Researchers assess causes of death among those who succumb to well-differentiated thyroid cancer

While well-differentiated thyroid cancer (WDTC) tends to have a high post-surgical survival rate, individuals who have been treated for this form of thyroid disease occasionally die nonetheless, and a team of New York researchers recently attempted to determine the reasons why.

Surgeons and endocrinologists at the Memorial Sloan-Kettering Cancer Center in New York City analyzed the patient records for more than 1,800 individuals with WDTC who had been admitted to the institution between 1986 and 2005. All patients had undergone either radiation therapy or a thyroidectomy to treat their disease.

In all, 165 patients diagnosed with well-differentiated thyroid tumors had subsequently passed away, putting the hospital's rate of WDTC-related death at 9.4 percent.



However, the research team further examined the medical records in order to determine the exact causes of death in each case. They found that 142 deceased patients died from non-cancer-related causes.



Just 17 individuals were listed as having died from thyroid cancer, and another six had succumbed to unknown causes but presented with thyroid cancer at their time of death. Considering this information, the researchers concluded that the actual rate of WDTC-related death is approximately 1.3 percent.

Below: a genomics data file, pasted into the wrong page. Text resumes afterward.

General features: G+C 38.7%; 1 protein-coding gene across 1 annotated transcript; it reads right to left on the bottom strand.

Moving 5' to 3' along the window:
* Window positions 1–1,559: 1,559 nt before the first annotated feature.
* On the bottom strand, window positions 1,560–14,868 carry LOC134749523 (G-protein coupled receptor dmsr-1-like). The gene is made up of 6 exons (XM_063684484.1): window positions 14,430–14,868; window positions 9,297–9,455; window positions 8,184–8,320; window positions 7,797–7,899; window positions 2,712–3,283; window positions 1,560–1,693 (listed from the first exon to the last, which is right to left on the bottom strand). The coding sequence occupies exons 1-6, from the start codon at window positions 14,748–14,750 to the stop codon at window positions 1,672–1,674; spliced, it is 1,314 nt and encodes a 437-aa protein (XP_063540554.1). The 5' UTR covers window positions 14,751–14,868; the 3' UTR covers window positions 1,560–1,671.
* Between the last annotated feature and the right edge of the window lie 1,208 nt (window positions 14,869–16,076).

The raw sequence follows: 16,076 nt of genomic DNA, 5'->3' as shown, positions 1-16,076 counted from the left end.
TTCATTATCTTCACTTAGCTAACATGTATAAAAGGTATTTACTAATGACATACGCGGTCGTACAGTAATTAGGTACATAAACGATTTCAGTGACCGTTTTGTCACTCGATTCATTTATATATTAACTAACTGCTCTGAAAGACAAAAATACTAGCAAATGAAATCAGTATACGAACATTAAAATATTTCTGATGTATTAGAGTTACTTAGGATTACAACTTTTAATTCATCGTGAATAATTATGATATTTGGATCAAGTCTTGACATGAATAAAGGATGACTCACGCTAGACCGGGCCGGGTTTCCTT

A tumor's differentiation is the measure of its similarity to the surrounding cells. According to the National Cancer Institute (NCI), cells taken from well-differentiated tumors of the thyroid appear very similar to the surrounding glandular tissue when examined under a microscope. These carcinomas grow at a relatively slow rate and tend to stay localized.

By contrast, poorly differentiated thyroid cancer looks remarkably different than the cells that surround it. This disparity indicates severe cellular mutation, which makes such tumors more likely to grow aggressively and to spread.

The study noted that among patients whose primary cause of death was WDTC, all of them were found to have cancer recurrence elsewhere in the body. Most of these individuals - 94 percent - had malignant metastases in their lungs at the time of death.

An estimated one in 111 Americans will be diagnosed with thyroid cancer within their lifetime, according to the NCI.
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